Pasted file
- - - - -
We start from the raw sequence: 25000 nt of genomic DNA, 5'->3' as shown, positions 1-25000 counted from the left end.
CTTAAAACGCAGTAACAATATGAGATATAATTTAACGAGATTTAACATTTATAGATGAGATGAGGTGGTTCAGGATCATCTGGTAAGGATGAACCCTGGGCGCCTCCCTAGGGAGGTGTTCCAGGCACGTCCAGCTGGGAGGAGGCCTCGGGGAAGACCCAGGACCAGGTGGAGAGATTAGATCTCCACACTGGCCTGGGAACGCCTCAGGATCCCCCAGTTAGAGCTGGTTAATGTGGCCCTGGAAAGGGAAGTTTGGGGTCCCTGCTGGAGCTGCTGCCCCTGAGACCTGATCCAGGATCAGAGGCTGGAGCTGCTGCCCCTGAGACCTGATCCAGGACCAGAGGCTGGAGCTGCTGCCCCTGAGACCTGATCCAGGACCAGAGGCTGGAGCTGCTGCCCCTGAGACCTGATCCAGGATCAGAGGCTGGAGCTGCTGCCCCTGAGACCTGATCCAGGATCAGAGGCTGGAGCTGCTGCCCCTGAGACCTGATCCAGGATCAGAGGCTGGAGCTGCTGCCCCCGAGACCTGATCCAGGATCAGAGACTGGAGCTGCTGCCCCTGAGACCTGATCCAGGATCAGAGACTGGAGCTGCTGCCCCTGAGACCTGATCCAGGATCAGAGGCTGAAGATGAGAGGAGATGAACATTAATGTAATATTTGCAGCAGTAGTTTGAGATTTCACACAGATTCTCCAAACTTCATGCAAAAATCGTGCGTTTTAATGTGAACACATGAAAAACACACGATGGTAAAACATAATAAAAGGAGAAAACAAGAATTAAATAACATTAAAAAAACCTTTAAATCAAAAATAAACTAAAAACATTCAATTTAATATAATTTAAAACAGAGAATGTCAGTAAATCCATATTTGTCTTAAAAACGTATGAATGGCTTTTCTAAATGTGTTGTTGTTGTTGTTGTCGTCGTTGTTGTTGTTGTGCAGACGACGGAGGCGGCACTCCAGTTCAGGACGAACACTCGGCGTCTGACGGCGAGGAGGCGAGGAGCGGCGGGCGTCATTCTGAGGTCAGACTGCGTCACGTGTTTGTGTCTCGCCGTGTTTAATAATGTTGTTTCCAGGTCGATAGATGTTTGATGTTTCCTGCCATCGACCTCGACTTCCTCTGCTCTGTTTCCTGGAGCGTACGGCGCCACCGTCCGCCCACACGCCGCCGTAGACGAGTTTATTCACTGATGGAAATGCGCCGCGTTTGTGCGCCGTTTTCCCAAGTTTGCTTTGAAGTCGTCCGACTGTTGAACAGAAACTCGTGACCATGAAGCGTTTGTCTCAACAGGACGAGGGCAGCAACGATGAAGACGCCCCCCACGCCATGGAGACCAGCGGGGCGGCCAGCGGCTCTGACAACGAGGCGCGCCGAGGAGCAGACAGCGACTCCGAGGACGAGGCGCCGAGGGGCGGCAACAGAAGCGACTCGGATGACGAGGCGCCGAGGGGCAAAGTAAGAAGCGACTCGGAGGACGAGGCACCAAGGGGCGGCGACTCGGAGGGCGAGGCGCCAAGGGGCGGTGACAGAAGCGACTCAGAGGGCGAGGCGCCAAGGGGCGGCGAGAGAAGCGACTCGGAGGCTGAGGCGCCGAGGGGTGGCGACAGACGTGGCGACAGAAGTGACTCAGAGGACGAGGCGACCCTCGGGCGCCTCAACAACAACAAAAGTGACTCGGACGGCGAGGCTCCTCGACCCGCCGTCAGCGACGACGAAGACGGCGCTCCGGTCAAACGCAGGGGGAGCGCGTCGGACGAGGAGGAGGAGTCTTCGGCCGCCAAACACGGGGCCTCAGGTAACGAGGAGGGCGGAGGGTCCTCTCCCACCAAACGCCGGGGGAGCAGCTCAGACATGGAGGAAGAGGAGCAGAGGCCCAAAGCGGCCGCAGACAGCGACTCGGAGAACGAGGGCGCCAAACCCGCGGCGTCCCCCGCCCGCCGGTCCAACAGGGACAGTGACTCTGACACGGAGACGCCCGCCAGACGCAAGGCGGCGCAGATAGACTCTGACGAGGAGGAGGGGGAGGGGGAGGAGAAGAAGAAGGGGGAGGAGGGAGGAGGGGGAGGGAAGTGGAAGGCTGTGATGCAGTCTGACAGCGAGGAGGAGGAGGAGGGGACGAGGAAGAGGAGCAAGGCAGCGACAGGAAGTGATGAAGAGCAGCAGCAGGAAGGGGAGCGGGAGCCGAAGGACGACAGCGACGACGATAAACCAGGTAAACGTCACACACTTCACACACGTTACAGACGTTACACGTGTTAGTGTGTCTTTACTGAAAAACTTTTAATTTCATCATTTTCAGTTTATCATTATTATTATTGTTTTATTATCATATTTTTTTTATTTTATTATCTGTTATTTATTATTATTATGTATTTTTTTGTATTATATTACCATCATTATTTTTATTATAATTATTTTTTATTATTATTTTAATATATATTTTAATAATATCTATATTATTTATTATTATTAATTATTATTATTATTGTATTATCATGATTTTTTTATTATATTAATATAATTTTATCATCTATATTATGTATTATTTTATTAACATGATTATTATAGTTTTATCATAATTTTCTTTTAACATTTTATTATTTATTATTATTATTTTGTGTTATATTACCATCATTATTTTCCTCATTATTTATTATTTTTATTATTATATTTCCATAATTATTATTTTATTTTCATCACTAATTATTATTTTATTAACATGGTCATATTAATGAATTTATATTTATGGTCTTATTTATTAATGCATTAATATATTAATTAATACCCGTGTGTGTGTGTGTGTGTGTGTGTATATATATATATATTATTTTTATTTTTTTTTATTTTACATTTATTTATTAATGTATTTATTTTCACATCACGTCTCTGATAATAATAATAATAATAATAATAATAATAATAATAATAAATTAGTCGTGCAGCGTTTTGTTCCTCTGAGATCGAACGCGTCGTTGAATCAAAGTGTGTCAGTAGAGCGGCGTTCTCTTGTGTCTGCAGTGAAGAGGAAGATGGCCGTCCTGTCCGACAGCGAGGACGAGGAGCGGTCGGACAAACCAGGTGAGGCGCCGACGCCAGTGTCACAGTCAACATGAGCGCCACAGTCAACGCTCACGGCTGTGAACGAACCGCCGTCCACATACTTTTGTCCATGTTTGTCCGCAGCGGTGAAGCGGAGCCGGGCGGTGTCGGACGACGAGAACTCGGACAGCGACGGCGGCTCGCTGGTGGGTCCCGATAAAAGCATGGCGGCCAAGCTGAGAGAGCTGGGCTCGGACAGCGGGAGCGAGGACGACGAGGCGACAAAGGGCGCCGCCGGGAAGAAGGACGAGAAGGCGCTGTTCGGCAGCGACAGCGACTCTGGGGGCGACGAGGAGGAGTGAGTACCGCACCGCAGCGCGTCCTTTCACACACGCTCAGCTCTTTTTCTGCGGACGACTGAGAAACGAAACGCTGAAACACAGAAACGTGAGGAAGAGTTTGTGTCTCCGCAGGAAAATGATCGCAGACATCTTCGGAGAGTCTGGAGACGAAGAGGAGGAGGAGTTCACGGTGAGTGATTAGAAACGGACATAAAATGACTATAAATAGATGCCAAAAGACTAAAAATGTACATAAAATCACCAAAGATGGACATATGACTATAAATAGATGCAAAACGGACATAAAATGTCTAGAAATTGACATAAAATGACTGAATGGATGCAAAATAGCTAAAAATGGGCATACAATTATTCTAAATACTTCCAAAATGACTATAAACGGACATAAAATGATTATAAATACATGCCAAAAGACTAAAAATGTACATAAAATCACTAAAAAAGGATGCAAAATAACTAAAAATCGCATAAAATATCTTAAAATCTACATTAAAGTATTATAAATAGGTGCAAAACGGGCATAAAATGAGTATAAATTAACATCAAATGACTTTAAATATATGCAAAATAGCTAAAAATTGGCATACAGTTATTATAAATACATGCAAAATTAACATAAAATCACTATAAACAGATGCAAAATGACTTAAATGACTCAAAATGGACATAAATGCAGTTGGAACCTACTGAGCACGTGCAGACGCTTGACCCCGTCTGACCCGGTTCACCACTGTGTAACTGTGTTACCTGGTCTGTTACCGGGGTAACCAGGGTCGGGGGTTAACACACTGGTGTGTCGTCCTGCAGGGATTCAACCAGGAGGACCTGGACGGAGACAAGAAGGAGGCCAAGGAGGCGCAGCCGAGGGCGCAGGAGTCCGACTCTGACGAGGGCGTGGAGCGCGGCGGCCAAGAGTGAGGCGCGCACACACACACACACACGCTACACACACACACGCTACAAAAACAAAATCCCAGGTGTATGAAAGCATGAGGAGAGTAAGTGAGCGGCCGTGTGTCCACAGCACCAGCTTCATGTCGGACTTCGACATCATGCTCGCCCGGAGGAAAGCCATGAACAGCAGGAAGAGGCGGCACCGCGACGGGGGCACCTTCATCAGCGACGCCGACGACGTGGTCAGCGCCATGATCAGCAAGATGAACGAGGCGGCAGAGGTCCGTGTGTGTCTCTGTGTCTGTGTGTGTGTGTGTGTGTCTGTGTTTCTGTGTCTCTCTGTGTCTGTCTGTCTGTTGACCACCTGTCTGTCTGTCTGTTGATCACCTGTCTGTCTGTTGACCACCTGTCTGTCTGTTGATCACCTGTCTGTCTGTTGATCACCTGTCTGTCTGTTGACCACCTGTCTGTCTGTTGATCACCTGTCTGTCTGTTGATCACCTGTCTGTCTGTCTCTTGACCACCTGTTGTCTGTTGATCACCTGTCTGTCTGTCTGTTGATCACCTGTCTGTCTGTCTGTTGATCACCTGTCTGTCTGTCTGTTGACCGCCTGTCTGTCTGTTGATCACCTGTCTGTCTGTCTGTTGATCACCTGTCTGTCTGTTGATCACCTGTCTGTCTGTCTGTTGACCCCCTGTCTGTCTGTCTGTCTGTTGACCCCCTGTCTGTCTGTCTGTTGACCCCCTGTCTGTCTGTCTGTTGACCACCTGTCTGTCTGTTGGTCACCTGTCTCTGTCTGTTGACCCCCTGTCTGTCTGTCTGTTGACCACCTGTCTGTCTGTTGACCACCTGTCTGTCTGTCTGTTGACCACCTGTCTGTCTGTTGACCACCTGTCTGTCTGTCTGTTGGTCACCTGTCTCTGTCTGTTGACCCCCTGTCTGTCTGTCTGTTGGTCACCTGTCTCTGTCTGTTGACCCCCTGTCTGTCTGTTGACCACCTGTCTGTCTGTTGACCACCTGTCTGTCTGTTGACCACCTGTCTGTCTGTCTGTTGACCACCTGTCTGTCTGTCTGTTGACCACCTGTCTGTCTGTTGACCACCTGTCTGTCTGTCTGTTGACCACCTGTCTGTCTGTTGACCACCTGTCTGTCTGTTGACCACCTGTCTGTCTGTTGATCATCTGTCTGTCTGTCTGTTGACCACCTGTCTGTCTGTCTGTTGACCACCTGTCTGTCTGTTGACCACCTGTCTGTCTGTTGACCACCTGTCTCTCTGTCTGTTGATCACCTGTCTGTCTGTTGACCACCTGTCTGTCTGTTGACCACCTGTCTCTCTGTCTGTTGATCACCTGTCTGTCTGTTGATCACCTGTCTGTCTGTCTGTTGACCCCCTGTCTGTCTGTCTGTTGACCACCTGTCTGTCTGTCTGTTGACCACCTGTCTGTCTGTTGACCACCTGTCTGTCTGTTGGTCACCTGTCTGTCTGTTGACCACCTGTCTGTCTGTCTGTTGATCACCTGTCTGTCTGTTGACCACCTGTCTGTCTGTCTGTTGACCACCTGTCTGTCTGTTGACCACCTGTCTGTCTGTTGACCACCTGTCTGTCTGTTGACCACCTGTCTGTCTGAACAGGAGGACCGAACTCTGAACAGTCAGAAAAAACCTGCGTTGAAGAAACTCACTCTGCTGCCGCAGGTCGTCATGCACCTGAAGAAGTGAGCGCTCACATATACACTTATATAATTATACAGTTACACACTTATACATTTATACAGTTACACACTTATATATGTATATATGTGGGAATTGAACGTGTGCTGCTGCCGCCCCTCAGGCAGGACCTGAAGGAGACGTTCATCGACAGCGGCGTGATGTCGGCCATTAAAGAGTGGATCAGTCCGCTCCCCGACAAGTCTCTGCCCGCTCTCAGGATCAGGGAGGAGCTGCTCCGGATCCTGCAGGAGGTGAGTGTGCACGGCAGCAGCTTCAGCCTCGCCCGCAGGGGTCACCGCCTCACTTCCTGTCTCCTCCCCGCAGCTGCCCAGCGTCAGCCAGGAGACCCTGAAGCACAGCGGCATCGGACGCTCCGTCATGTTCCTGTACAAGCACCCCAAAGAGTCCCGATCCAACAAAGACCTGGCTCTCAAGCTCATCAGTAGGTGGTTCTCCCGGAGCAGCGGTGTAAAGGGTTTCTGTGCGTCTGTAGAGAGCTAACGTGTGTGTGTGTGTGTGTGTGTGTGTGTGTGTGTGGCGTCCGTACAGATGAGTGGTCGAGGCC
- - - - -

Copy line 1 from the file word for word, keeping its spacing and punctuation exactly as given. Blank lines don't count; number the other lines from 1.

We start from the raw sequence: 25000 nt of genomic DNA, 5'->3' as shown, positions 1-25000 counted from the left end.